5 amazing ways to use 50,000 Virgin Atlantic Flying Club miles

Aug 8, 2020

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Virgin Atlantic’s Flying Club miles are an underrated mileage currency with plenty of great uses. During the past few months, if you’ve been earning miles with every purchase, waiting for that one redemption, there’s a chance your Flying Club mileage balance has gone up.

Keep in mind that Virgin has altered its flying schedule, given the coronavirus pandemic. While some routes have been suspended, it’s probably that they’ll come back at some point down the line.

If you’ve been building up your Flying Club balance, here is how to use them.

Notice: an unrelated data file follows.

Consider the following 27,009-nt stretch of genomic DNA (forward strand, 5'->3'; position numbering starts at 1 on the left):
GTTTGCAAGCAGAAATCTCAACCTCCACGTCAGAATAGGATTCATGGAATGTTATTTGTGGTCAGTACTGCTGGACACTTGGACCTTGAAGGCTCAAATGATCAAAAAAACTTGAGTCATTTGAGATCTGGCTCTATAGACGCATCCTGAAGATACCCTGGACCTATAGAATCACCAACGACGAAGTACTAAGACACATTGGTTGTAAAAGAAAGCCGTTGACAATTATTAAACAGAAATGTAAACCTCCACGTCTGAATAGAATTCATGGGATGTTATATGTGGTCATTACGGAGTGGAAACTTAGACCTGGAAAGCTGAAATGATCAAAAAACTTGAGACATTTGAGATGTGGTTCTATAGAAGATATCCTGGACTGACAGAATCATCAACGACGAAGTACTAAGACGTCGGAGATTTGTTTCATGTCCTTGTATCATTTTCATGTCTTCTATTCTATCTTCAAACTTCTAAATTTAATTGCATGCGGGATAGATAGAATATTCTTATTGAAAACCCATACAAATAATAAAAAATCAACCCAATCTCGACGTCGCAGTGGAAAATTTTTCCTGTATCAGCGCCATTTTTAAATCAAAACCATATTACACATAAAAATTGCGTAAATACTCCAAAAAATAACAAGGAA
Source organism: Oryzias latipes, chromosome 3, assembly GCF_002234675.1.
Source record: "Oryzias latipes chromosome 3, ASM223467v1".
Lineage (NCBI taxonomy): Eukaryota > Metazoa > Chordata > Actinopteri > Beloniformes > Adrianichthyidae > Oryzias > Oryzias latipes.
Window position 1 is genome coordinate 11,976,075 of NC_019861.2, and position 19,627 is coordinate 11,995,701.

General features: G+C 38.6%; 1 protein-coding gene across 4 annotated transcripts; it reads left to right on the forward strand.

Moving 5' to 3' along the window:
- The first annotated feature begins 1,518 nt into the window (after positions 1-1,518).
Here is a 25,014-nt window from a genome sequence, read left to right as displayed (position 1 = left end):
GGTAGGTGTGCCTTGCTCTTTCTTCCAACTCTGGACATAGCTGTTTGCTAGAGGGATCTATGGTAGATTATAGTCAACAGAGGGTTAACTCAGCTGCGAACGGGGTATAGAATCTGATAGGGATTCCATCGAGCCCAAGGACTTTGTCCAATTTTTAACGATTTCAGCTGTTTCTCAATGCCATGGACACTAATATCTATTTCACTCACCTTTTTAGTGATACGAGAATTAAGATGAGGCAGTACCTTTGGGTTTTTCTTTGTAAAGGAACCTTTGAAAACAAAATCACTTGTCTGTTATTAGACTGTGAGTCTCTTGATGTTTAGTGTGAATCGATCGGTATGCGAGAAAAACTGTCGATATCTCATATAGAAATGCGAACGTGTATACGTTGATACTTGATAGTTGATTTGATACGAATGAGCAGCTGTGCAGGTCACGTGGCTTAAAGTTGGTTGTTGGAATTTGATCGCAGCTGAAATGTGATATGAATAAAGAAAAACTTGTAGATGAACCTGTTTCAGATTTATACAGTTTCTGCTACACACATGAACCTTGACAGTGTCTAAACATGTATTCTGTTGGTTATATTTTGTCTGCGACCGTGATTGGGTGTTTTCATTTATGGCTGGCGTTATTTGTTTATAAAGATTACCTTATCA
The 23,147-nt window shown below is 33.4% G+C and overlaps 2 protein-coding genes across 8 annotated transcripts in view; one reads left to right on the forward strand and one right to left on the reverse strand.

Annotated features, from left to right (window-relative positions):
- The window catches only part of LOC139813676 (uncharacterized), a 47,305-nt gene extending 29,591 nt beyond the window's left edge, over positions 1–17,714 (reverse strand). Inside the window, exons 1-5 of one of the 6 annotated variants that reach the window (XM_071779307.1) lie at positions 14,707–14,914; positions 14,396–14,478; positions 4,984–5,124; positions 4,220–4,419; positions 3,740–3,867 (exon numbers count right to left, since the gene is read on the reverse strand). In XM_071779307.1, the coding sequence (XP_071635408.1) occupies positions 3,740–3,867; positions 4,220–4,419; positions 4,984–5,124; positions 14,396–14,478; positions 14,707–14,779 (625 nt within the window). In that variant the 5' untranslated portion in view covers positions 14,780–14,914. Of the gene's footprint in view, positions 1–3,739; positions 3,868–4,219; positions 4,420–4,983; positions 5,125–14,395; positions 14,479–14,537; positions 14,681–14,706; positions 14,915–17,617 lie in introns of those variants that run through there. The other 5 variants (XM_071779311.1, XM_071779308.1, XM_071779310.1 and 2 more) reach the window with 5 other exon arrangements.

How to earn Flying Club miles

You can earn Flying Club miles by crediting flights from the following airlines:

  • Virgin Atlantic
  • Air China
  • Air France/KLM
  • Air New Zealand
  • ANA
  • Delta
  • Hawaiian Airlines
  • SAS
  • Singapore Airlines
  • South African Airways
  • Virgin Australia

There are two Flying Club cobranded credit cards available in the U.K., which both come with good earning rates:

Flying Club also offers a fantastic miles booster where you can purchase miles at a cheap price based on the miles you would fly, on award or revenue tickets, in the future or in the past six months. Virgin also offers bonuses on this booster deal, making the miles even cheaper to acquire.

You can also convert Tesco Clubcard points to Flying Club. You can also transfer points from American Express Membership Rewards at a rate of 1:1. As you might expect, you can earn Flying Club miles with Virgin Hotels and Virgin Holidays as well.